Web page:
Spanish boats bar new British ferry

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PATROL boats of Spain's Guardia Civil prevented a British-owned car ferry from unloading at the Mediterranean port of Almeria to inaugurate a service from Morocco in line with EC Single Market regulations.

The ferry, the Scirocco, was refused off-loading facilities at the Spanish port and forced to stay berthed for several hours. It was eventually allowed to dock yesterday at Malaga, further along the coast. The incident appeared likely to provoke tension between the Spanish government and Brussels, London and Rabat.

EC regulations which came into effect on 1 January allow free maritime transport between member countries, including the use of third-country ports. Spain argues that its bilateral treaties with Morocco do not permit such competition from outsiders.

But the cold truth seems to be that Spain's state enterprise Transmediterranea did not relish the idea of competition on routes between Spain and its former North African colonies, that Transmediterranea has until now monopolised.

'At Almeria, they treated us as though we were criminals,' Armando Liggeri, a spokesman for the British owners of the ferry, Cenargo International, said. 'What they did was illegal. They put two Guardia Civil patrol boats between our stern and the dock, preventing us from offloading.'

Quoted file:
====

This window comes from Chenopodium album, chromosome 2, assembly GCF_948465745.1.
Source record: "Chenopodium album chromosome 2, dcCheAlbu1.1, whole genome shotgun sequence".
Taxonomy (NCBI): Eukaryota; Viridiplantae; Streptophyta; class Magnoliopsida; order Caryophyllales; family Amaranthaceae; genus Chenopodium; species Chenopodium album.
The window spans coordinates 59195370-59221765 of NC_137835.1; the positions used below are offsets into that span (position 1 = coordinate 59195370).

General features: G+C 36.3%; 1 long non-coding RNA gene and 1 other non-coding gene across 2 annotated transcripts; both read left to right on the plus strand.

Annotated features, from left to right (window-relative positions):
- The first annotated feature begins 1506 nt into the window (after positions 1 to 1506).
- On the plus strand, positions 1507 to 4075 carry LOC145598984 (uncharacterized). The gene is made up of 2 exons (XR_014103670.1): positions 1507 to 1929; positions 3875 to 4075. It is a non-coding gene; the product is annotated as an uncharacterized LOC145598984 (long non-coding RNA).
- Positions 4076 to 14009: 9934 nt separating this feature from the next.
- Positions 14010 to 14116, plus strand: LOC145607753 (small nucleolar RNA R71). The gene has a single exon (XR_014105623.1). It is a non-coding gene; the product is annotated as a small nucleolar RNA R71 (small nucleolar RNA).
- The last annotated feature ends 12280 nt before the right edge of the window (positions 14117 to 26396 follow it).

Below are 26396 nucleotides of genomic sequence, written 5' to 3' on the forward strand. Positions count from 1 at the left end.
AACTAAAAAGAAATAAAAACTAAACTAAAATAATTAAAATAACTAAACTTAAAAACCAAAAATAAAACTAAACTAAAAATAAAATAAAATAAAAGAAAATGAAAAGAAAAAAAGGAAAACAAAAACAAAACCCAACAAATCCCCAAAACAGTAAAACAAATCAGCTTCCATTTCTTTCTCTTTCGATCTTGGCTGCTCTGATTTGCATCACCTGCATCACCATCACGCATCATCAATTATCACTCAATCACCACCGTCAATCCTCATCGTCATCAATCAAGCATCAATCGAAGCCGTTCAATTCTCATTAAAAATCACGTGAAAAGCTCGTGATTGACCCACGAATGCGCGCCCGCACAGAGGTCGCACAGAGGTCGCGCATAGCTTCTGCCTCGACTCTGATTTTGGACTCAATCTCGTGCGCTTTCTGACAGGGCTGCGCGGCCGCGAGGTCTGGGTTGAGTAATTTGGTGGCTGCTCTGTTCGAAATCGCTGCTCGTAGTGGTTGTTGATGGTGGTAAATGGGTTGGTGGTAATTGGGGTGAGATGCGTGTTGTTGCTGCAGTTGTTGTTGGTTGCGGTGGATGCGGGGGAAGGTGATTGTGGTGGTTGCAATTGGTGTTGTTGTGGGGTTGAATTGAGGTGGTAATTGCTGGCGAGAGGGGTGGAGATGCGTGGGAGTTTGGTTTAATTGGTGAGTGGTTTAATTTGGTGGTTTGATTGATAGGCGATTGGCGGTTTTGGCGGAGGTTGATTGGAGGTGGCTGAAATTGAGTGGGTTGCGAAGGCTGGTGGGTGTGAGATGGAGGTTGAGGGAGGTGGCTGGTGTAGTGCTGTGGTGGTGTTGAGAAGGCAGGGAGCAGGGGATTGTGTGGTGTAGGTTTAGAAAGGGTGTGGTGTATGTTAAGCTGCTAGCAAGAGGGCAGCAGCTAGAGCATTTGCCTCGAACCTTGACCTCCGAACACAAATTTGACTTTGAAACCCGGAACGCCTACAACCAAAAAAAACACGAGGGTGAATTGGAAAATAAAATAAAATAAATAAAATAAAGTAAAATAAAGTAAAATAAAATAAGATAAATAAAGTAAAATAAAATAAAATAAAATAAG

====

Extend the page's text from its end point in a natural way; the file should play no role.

The Civil Governor of Almeria justified the decision by saying that 'Almeria is not an international crossing point', an argument not heard in the area before. Cenargo International had billed it as the 'inaugural voyage' of the ferry it plans to run between Nador, Morocco, and Almeria.

After Spanish hints that the ferry would be intercepted at sea, the owners had restricted the first crossing of the car-ferry to journalists, mostly Spanish and Moroccan, as well as assorted businessmen and dignitaries.

The Scirocco was allowed to dock at Almeria on Sunday night. But local port authorities refused to let anyone disembark. After hours of telephonic haggling between the ferry and Almeria's Civil Governor, the Scirocco had to sail in the small hours and was eventually allowed to dock at Malaga. This time, local officials allowed weary travel writers to go ashore.

Citing the single market regulations, Cenargo decided to run the ferry service from the under-used port at Nador to the equally under-used Almeria. The idea was to ease the huge backlogs that build up at busier Spanish ports each summer as Moroccan workers from throughout Europe return home for their holidays. The Spanish ferries use the port at Melilla, the Spanish enclave in Morocco, that shares the same bay as Nador.

The Spanish authorities fear the new service will draw not only passenger but also commercial business to Nador from Melilla, which depends on trade with mainland Spain.